Photo: WBUR

“Y’all wanna hear a story about why me & this bitch here fell out???????? It’s kind of long but full of suspense…” From the moment A’Ziah “Zola” King’s 148 tweet epic was sent to me back in 2015 I was sucked into Zola’s world. At first I thought it was just something special circulating around Black Twitter only because when I would read the story to my friends that weren’t people of color, they didn’t really seem to understand. However, that was six years ago and a lot has changed culture-wise since then. Fast forward five years and I come to find out that the Zola story, also known as #TheStory is everywhere and is getting its own movie, so I’m like, “Bet. It’s on”. Then the pandemic happened and I had to wait a little bit longer before watching it (Sad face). But that’s all in the past now, Zola (2021, directed by Janicza Bravo) is here now, and I too am also here for it.

If you’re not familiar with #TheStory, I’ve included the thread above for your own personal reading experience. But it would be my pleasure just to give you a quick synopsis of the events that happened in Florida. Zola was a stripper/waitress working at Hooters who made acquaintances with another stripper named Jessica one night on her waitress shift in Detroit. The two hit it off and Jessica offered Zola an opportunity to go to Tampa together and do a dancing job to make some big money. Zola was a little skeptical at first, but eventually she agreed. I don’t think the Florida trip was anything that Zola was expecting because chaos ensues. The story is filled with prostitution, attempted suicide, sugar daddies, murder and even someone jumping out of a window and poor Zola just wants to get back home to Detroit; yeah…it’s a lot, but it’ll keep you reading. Since the original Twitter thread has been released it has been discovered that there were some inconsistencies and admitted embellishment. But to be honest, inconsistencies or not the tale is so entertaining and you can’t overlook the fact that a black woman took to Twitter – particularly Black Twitter- and essentially created a compelling screenplay on her own that transcended to mainstream culture. So much so that an actual movie was adapted from her vision with actual black representation. I have to say thank you to classic movies like The Player’s Club (1998, directed by Ice Cube) that didn’t quite reach the pop zeitgeist, but definitely paved the way for a movie like Zola. So let’s take a trip (My first trip back actually since February 2020 due to the pandemic) to the movies to go on a hell of a messy adventure!

Photo: IMDB

Taylour Paige steps in to star as Zola, and Jessica’s name has been changed to Stefani (Riley Keough) in the film. I went with my best friend and fellow Classy Nerd, Quentin to watch Zola, and boy were we not disappointed. May I just say that the production company A24 has been on fire over the last few years. With movies like Midsommar, Uncut Gems, Lady Bird, Moonlight and television shows like Euphoria, A24 has established itself as the company that will take a project that feels like it’s meant for an underground cult following accustomed to extreme violence, sex and sensory overload and somehow make it mainstream art for general public consumption without losing its balls along the development process. A24 is where you go when you want to watch a raw film. They’re producing bangers across the board with subjects and explicit scenes that have never been seen to this extent in mainstream American screens. When I watch anything I will ask myself, “How would John Waters feel about this?” and I think a John Waters movie could definitely fit in an A24 production and that’s alright with me.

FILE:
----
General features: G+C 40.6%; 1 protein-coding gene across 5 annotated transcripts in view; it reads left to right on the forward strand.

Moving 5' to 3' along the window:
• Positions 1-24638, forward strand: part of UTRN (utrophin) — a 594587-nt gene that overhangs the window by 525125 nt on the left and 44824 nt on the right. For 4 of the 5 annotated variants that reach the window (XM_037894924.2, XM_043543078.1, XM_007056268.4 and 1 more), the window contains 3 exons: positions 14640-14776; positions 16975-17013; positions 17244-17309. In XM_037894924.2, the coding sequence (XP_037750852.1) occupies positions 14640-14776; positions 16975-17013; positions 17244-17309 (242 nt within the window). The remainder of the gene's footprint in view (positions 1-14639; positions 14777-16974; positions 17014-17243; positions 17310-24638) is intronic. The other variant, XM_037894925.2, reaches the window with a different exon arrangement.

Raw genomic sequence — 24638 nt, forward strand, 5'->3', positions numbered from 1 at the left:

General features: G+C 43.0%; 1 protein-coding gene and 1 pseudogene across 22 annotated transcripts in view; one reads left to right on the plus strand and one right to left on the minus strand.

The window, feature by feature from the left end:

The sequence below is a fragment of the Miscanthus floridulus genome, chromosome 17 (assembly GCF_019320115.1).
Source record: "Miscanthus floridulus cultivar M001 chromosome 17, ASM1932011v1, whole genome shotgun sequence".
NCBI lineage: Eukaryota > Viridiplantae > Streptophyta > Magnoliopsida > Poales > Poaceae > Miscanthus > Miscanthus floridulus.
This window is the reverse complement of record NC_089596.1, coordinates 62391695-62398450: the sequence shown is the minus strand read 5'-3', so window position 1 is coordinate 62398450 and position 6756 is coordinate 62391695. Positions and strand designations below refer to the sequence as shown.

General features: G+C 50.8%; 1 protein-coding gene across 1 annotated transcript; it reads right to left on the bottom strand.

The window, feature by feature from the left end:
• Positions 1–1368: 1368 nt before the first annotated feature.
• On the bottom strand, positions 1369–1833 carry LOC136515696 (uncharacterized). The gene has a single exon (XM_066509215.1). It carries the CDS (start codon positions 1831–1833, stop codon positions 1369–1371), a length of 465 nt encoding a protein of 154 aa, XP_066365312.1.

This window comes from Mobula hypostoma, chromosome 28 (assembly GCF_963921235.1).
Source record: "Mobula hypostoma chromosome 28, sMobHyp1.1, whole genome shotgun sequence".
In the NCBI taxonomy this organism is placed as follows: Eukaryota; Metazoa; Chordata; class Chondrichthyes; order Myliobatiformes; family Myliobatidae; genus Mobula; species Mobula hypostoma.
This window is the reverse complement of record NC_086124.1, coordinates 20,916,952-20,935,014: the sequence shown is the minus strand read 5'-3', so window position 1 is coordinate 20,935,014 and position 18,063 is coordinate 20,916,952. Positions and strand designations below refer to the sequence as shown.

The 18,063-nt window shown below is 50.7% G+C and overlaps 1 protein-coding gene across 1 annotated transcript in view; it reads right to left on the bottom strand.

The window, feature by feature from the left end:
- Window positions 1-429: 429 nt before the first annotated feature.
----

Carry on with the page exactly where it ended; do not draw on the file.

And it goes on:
But back to Zola. This movie had me excited, entertained, at some points I was like “Oh my god, what am I watching?!” but in a good way. Most of all I was invested in Zola. The aesthetic of the film is unbelievable and there are some seriously creative shots in there. It’s just great cinematography. You know what the cinematography made me feel like as far as colors, sound and lighting go? It made me feel like I was high, which is pretty much Zola’s whole trip – drugs, stripping and sex. The dialogue was great, it captivated me. I felt like the dialogue read just like the tweets that were originally posted by  A’Ziah “Zola” King and Stefani’s character as an over-the-top white girl with an offensive black accent sounded exactly like I imagined she sounded like based on Zola’s tweets. Every character felt like Zola’s descriptions, especially Coleman Domingo’s performance as “X”. And as a Florida resident I know what Tampa feels like and that movie definitely felt like Tampa.

Zola was great, and I think that the film crosses over culturally. I think it will open people’s eyes to a world they probably hadn’t considered thinking of and will definitely make them aware in addition to being entertained. Believe me when I say that Zola is an adventure and really did an amazing job of bringing a story off Twitter to life on the big screen. It’s a cultural gamechanger. But don’t just take my word for it, Quentin has some thoughts of his own on Zola n our conversations below:

You can find Quentin on Twitter: @SpaceLordJuno

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